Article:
Like the mobile phone market which was once the cash cow of technology firms, the tablet market is showing signs of slowing down. A report from research firm IDC, released on Wednesday, forecast tablet sales to reach 221.2 million units for 2013.
REUTERS/Robert Galbraith Apple Inc CEO Tim Cook holds up the new iPad Air during an Apple event in San Francisco, California Oct. 22, 2013.
While it represents a 53.5 per cent growth from 2012 sales figure, the projection is lower than IDC's last forecast of 227 million tablets, an indicator that the market is starting to get saturated of tablet computers.
Tablet makers are forecast to still enjoy a 22.2 per cent boost in their sales in 2013 to 270.5 million units, but by 2017, the growth would be down to only single digit.
Tom Mainelli, IDC analyst, explained the anticipated slow down in tablet sales to competition in some markets from phablets, which is the size of handheld devices between the smartphone and the tablet.
In mature tech markets such as the US, the target of device manufacturers for large sales volume since 2010, the more affordable phablets may not pose a competition, but the issue is market saturation, he said.
However, Mr Mainelli said that as smartphone become larger, some consumers may instead pick the tablets over the phablets because of the small different between a device with a six-inch display and a seven-inch screen.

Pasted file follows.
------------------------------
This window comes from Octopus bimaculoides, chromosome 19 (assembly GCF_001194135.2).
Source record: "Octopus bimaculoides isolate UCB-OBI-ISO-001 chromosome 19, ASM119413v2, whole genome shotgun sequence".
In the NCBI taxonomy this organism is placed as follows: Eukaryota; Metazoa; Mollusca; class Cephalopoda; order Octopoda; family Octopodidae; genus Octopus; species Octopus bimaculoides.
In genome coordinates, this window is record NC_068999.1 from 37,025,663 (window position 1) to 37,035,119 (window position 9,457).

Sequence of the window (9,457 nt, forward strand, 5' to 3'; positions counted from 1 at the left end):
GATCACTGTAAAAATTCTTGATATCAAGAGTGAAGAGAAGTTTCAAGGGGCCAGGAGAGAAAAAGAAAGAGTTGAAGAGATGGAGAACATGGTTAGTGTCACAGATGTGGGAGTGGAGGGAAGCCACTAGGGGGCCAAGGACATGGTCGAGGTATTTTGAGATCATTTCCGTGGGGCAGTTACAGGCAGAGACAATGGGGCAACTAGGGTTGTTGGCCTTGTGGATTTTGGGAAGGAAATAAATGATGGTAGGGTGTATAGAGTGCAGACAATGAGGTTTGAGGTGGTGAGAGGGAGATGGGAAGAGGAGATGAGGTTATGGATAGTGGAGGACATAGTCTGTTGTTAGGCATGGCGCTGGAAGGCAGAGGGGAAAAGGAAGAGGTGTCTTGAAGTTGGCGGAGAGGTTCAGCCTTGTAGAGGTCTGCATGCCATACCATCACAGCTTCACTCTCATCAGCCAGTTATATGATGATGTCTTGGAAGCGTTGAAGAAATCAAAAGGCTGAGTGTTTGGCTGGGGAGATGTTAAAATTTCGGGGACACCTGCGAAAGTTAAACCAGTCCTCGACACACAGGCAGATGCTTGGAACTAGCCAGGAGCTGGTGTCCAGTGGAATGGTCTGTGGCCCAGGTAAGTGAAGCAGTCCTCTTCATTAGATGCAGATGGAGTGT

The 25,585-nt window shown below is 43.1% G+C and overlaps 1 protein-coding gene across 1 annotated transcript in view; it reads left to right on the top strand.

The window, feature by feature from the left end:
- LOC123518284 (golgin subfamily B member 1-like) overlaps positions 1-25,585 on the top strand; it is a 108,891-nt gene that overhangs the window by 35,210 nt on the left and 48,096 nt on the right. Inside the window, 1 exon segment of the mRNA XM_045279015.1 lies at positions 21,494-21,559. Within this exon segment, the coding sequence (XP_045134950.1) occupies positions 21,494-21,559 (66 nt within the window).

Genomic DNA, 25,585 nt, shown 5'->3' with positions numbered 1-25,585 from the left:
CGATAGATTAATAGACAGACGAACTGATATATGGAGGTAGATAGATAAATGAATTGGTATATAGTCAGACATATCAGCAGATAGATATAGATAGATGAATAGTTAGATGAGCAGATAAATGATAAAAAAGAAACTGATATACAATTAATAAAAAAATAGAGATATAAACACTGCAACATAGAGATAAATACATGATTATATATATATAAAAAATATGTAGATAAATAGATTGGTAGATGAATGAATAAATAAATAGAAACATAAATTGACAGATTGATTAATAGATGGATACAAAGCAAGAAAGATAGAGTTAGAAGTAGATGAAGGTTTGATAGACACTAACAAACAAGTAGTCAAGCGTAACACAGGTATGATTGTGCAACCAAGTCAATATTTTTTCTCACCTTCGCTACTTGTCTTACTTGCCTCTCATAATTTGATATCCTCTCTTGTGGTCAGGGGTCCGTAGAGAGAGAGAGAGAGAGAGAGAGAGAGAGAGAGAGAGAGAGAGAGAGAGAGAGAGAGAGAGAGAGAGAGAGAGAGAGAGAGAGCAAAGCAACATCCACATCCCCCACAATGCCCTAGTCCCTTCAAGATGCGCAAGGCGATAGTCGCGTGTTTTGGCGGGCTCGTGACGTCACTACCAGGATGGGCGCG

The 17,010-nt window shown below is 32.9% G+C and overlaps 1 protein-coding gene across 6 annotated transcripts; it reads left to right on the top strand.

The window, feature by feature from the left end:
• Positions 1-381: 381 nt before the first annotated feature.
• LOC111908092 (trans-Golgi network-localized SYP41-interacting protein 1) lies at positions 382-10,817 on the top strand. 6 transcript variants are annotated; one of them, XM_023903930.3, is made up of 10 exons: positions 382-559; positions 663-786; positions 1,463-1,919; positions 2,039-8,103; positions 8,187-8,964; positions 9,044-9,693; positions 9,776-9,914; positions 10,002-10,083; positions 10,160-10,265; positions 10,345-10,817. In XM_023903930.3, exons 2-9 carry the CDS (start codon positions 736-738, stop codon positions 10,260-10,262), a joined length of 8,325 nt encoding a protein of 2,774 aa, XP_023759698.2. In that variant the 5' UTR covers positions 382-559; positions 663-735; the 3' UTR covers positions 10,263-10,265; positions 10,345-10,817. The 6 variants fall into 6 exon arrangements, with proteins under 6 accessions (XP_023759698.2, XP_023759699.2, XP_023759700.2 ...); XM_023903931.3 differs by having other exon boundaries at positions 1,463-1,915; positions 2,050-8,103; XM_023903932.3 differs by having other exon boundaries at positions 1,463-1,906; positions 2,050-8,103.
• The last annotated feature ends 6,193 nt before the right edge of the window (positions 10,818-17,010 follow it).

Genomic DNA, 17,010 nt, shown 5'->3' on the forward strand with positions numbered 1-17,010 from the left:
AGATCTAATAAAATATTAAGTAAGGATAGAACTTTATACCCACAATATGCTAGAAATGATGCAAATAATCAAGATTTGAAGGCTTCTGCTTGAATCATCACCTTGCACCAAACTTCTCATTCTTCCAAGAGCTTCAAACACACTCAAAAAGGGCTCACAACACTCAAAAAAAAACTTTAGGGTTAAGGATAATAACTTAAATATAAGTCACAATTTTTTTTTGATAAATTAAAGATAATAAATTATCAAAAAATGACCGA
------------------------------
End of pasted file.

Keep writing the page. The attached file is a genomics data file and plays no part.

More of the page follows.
He pointed to the newly released iPad Air by Apple as an example of a device that could make consumers pick tablets with larger screens over the in-between phablets.
While lower sales may disappoint tablet makers, it would particularly hit hard Apple whose market share in 2017 is projected to shrink to only 30.6 per cent from 35 per cent in 2013 and 45.6 per cent in 2012.
And the culprits are the Android tablets whose market share will be at 58.8 per cent in 2017, slightly down from 60.8 per cent in 2013 but higher than the 52 per cent market share in 2012.
While Windows-powered tablets would also grow during the same years, their market share represents only crumbs from the table compared to that of Android and iOS tablets.
Mr Mainelli explained the lower preference for Windows tablets to Microsoft still believing that a tablet should have the power of a PC. He added that application ecosystem for Windows 8 is still weak because of Microsoft's push for a unified application development for tablets and laptops whose approach is complicated by its different screen sizes on various devices.
Learn more about IDC's technology forecast for 2014 in this video.